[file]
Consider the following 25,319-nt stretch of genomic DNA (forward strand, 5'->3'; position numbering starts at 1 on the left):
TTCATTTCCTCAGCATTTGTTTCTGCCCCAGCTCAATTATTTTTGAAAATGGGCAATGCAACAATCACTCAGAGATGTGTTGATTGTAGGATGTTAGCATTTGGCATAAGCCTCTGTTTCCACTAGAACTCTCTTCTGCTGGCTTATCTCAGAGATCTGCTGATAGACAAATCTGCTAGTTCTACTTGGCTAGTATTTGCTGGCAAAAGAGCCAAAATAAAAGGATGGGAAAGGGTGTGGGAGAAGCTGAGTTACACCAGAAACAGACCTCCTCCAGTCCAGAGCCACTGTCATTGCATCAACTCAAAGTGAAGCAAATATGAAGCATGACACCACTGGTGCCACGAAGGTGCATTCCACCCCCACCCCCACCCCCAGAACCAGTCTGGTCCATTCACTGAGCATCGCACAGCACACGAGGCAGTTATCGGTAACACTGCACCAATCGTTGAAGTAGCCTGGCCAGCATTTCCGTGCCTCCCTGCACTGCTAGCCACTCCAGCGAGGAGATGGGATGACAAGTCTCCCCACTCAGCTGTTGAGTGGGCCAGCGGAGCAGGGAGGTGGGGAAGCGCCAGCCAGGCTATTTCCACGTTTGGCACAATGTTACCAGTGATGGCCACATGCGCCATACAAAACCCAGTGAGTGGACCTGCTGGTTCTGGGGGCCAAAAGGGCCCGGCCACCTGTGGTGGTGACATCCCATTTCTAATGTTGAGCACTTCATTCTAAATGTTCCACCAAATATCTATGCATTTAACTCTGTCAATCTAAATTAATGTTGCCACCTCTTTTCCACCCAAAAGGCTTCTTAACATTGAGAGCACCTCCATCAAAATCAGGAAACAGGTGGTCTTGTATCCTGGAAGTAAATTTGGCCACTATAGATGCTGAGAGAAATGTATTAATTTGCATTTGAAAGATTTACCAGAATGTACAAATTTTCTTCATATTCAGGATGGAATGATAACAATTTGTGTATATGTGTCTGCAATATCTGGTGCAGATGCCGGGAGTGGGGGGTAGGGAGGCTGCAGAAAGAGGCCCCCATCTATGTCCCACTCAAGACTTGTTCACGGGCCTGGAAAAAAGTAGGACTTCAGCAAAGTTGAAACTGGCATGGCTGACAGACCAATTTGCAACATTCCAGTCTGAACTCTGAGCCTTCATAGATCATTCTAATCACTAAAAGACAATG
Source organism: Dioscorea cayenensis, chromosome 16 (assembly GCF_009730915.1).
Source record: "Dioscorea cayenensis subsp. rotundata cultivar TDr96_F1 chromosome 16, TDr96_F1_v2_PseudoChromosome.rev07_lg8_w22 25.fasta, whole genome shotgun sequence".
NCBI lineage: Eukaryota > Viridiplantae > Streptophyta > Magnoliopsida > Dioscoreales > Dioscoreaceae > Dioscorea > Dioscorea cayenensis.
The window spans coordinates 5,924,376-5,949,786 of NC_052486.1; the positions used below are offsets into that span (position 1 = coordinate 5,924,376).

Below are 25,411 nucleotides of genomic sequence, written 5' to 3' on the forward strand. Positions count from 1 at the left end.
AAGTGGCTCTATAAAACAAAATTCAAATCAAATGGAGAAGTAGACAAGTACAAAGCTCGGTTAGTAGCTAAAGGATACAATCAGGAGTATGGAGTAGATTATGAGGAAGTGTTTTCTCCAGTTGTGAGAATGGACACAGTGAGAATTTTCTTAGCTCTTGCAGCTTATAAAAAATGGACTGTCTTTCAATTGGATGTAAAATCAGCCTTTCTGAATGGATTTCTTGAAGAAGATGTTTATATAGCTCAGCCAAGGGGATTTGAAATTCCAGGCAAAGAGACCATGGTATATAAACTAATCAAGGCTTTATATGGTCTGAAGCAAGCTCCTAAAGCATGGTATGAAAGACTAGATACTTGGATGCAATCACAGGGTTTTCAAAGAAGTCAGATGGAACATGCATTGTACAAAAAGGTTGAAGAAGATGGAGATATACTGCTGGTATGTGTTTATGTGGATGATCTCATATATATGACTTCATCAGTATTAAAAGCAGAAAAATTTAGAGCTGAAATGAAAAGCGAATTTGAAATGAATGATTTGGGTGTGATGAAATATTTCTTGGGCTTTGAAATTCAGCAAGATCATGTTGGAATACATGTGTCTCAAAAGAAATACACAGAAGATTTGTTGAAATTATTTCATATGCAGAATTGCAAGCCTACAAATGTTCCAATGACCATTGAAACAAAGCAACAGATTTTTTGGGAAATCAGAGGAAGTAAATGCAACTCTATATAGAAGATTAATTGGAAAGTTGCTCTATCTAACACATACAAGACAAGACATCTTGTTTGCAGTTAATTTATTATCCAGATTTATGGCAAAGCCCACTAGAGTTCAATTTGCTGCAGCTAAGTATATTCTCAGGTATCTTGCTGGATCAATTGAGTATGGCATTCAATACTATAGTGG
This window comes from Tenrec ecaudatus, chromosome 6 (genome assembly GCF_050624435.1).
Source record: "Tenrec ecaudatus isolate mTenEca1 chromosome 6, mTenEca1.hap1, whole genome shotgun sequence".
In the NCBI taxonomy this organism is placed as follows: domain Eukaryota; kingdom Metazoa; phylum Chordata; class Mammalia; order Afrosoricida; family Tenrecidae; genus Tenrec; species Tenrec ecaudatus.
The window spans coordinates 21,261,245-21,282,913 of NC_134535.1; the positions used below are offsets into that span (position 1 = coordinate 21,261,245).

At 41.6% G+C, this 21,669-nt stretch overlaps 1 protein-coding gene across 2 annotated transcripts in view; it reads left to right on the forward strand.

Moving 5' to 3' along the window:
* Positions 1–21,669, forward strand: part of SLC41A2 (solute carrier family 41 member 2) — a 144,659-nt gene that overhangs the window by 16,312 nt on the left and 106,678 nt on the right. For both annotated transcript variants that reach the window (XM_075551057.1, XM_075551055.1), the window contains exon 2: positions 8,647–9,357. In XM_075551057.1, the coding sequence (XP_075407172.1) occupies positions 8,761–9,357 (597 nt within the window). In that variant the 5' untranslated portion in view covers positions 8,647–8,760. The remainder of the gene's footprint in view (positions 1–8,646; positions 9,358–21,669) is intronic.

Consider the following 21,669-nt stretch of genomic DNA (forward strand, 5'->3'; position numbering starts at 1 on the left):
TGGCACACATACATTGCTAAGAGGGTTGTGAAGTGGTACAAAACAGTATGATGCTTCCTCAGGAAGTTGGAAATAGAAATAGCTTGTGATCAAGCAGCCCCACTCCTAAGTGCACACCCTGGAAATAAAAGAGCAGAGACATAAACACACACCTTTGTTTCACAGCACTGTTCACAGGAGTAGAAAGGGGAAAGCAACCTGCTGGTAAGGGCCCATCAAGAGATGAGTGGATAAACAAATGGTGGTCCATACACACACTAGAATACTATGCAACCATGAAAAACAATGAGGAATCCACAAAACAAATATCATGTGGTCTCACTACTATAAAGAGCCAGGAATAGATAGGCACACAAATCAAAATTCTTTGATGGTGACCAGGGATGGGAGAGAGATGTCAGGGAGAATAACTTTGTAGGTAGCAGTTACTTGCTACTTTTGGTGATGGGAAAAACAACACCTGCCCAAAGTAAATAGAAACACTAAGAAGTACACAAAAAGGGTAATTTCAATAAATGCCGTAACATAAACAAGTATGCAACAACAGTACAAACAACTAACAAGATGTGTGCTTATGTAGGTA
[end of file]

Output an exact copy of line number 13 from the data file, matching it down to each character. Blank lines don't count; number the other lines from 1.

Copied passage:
At 41.6% G+C, this 21,669-nt stretch overlaps 1 protein-coding gene across 2 annotated transcripts in view; it reads left to right on the forward strand.